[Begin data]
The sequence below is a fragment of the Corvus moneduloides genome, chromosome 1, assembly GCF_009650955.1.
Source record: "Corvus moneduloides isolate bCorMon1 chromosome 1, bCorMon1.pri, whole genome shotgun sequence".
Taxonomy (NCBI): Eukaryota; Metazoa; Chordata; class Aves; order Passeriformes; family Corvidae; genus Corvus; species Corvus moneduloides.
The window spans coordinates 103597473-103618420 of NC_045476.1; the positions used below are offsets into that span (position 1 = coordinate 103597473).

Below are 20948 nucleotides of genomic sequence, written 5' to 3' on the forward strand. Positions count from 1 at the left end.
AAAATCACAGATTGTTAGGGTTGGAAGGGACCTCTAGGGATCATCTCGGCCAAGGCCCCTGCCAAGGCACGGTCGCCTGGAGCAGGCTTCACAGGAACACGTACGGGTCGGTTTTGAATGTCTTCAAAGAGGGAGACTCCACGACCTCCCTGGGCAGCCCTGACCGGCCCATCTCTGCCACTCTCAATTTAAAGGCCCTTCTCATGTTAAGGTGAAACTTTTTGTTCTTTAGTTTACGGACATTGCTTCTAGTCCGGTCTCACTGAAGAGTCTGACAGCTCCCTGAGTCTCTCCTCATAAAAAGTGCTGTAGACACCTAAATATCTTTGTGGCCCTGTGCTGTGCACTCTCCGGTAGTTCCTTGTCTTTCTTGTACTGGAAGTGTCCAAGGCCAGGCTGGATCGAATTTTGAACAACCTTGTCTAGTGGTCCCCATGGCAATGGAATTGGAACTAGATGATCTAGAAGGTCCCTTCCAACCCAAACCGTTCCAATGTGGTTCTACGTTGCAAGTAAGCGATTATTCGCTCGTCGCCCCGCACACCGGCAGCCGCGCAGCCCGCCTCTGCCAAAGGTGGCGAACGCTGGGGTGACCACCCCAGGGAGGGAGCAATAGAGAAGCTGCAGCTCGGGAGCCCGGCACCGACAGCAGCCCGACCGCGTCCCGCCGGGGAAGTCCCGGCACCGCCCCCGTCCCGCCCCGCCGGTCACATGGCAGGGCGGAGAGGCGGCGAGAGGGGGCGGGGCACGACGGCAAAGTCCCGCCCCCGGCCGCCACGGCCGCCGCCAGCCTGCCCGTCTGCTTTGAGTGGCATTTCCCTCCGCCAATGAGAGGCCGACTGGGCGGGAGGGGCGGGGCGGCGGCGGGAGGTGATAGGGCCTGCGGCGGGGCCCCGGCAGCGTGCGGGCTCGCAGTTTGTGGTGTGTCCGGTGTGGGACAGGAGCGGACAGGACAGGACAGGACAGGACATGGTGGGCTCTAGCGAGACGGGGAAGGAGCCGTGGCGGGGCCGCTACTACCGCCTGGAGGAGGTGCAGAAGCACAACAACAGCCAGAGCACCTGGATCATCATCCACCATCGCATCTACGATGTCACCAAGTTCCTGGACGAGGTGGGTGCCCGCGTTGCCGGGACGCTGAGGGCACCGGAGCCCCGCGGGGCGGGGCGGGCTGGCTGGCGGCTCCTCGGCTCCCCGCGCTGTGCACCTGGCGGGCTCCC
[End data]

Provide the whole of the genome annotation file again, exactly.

The sequence below is a fragment of the Corvus moneduloides genome, chromosome 1, assembly GCF_009650955.1.
Source record: "Corvus moneduloides isolate bCorMon1 chromosome 1, bCorMon1.pri, whole genome shotgun sequence".
Taxonomy (NCBI): Eukaryota; Metazoa; Chordata; class Aves; order Passeriformes; family Corvidae; genus Corvus; species Corvus moneduloides.
The window spans coordinates 103597473-103618420 of NC_045476.1; the positions used below are offsets into that span (position 1 = coordinate 103597473).

Below are 20948 nucleotides of genomic sequence, written 5' to 3' on the forward strand. Positions count from 1 at the left end.
AAAATCACAGATTGTTAGGGTTGGAAGGGACCTCTAGGGATCATCTCGGCCAAGGCCCCTGCCAAGGCACGGTCGCCTGGAGCAGGCTTCACAGGAACACGTACGGGTCGGTTTTGAATGTCTTCAAAGAGGGAGACTCCACGACCTCCCTGGGCAGCCCTGACCGGCCCATCTCTGCCACTCTCAATTTAAAGGCCCTTCTCATGTTAAGGTGAAACTTTTTGTTCTTTAGTTTACGGACATTGCTTCTAGTCCGGTCTCACTGAAGAGTCTGACAGCTCCCTGAGTCTCTCCTCATAAAAAGTGCTGTAGACACCTAAATATCTTTGTGGCCCTGTGCTGTGCACTCTCCGGTAGTTCCTTGTCTTTCTTGTACTGGAAGTGTCCAAGGCCAGGCTGGATCGAATTTTGAACAACCTTGTCTAGTGGTCCCCATGGCAATGGAATTGGAACTAGATGATCTAGAAGGTCCCTTCCAACCCAAACCGTTCCAATGTGGTTCTACGTTGCAAGTAAGCGATTATTCGCTCGTCGCCCCGCACACCGGCAGCCGCGCAGCCCGCCTCTGCCAAAGGTGGCGAACGCTGGGGTGACCACCCCAGGGAGGGAGCAATAGAGAAGCTGCAGCTCGGGAGCCCGGCACCGACAGCAGCCCGACCGCGTCCCGCCGGGGAAGTCCCGGCACCGCCCCCGTCCCGCCCCGCCGGTCACATGGCAGGGCGGAGAGGCGGCGAGAGGGGGCGGGGCACGACGGCAAAGTCCCGCCCCCGGCCGCCACGGCCGCCGCCAGCCTGCCCGTCTGCTTTGAGTGGCATTTCCCTCCGCCAATGAGAGGCCGACTGGGCGGGAGGGGCGGGGCGGCGGCGGGAGGTGATAGGGCCTGCGGCGGGGCCCCGGCAGCGTGCGGGCTCGCAGTTTGTGGTGTGTCCGGTGTGGGACAGGAGCGGACAGGACAGGACAGGACAGGACATGGTGGGCTCTAGCGAGACGGGGAAGGAGCCGTGGCGGGGCCGCTACTACCGCCTGGAGGAGGTGCAGAAGCACAACAACAGCCAGAGCACCTGGATCATCATCCACCATCGCATCTACGATGTCACCAAGTTCCTGGACGAGGTGGGTGCCCGCGTTGCCGGGACGCTGAGGGCACCGGAGCCCCGCGGGGCGGGGCGGGCTGGCTGGCGGCTCCTCGGCTCCCCGCGCTGTGCACCTGGCGGGCTCCC